Tell us about some of the female characters in the series.

The first that we meet is Jin Li Tam, the forty-second daughter of Vlad Li Tam. She and her brothers and sisters serve House Li Tam as spies with unflinchingly loyalty to their father. She is ruthless, deadly and beautiful and, until now, has been content being one of her father’s many arrows. But as events unfold, she finds herself facing a life different from any she ever imagined in a world collapsing under the weight of loss and war…and she finds herself torn between who she was made to be by her family and who she is becoming by her choices.

Winters was born into the series when my wife observed that I had a shortage of female characters in my cast. I’d fallen into a pit that many male fantasy authors fall into but this young Marsher woman helped me start my climb up and out. We know little about her when we meet her in the first book, but she takes on a central role by the second book as she balances young love, shifting faith and her role as a spiritual leader among her people during a time of growing unrest in the Named Lands.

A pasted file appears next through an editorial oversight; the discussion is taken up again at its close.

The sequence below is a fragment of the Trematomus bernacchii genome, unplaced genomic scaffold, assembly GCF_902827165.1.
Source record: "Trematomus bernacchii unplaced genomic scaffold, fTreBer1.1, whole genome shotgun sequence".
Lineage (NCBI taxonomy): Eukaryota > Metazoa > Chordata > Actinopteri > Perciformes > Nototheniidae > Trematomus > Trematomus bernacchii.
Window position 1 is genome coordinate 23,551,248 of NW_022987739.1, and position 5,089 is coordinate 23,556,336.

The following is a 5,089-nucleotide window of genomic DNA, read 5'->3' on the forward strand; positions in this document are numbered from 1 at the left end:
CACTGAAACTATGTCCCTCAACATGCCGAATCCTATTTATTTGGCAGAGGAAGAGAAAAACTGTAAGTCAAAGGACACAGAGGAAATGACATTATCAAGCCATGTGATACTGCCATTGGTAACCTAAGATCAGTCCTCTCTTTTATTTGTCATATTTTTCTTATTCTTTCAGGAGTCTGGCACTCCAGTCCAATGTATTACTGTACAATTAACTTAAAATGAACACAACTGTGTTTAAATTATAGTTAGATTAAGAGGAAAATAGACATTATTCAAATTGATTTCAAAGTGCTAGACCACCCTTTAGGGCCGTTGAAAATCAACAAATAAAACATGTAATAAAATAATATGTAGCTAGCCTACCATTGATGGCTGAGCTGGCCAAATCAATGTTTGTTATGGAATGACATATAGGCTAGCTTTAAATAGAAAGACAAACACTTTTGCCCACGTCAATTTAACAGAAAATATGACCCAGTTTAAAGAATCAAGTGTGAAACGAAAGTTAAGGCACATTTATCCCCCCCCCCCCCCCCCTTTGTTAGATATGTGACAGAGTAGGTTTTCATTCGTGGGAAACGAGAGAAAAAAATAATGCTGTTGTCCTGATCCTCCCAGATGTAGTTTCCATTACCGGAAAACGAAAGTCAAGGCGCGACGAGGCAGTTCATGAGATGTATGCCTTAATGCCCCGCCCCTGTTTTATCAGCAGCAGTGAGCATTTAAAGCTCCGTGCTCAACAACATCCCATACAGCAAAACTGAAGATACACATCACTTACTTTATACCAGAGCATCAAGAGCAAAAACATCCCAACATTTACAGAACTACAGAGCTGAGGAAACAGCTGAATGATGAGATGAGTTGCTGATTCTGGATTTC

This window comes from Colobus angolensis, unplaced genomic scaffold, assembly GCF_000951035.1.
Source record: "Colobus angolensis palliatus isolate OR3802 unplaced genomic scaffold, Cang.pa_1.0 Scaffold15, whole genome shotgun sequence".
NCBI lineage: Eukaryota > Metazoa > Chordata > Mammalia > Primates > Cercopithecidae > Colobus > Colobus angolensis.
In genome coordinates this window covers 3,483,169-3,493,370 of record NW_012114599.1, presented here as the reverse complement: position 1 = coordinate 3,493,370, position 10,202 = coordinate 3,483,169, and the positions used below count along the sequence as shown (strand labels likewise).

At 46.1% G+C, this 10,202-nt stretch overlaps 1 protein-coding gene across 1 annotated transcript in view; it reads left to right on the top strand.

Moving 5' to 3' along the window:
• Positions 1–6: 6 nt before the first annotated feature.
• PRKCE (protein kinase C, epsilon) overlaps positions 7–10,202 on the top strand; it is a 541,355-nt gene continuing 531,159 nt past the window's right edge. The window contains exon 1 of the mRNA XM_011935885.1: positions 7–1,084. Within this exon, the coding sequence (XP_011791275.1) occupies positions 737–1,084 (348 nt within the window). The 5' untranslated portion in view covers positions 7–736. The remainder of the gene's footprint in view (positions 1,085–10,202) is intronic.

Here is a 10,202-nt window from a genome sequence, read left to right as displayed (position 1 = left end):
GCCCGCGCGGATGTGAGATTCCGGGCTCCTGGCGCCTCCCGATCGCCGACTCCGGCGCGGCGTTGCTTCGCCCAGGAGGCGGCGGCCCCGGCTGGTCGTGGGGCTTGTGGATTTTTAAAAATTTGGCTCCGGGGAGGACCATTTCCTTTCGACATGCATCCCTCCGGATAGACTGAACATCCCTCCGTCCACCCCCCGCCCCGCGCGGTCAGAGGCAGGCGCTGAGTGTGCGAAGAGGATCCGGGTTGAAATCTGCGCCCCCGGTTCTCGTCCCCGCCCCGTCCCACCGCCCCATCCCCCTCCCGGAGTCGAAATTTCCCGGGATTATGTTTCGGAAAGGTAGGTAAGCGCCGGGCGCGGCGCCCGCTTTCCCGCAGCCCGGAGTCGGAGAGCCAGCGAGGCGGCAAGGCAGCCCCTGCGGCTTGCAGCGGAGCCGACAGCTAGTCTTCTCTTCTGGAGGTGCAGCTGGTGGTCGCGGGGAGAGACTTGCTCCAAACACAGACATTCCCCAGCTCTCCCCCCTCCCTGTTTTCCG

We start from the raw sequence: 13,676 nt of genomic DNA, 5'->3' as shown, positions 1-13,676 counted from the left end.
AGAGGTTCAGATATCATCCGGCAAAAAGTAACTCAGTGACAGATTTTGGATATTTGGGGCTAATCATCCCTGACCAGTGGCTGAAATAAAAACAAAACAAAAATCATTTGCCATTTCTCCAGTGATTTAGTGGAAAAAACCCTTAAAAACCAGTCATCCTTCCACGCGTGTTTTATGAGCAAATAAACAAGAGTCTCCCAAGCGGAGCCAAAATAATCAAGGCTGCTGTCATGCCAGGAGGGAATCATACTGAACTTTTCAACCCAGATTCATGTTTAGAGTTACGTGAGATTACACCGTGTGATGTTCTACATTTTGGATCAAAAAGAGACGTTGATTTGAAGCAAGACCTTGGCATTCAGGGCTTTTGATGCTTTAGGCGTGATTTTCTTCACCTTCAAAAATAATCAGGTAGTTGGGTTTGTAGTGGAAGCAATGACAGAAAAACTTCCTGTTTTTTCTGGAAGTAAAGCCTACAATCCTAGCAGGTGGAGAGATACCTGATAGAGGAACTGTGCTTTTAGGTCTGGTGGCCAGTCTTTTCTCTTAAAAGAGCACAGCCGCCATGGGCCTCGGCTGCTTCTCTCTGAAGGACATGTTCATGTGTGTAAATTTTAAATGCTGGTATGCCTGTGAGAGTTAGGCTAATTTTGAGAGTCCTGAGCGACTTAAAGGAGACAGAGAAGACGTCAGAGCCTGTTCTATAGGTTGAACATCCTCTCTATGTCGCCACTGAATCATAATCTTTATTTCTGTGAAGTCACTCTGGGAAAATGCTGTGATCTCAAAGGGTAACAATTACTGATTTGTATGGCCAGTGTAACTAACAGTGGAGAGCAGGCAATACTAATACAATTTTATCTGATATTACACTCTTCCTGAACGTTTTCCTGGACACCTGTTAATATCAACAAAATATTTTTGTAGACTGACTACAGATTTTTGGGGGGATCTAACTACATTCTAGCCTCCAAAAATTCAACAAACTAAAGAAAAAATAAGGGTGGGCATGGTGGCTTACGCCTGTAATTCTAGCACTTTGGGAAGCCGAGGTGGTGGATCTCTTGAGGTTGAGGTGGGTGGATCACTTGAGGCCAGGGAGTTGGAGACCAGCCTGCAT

Marta showed up and surprised me in Requiem. She is the twelve-year-old daughter of a woman killed when Windwir fell and for me, she took over the book despite how few scenes she actually has. Following her journey from that first encounter with the mysterious metal man in the forest through her later interactions with Charles to the last scene of the book really moved me (which doesn’t often happen) and I’m excited to see what awaits her in Hymn.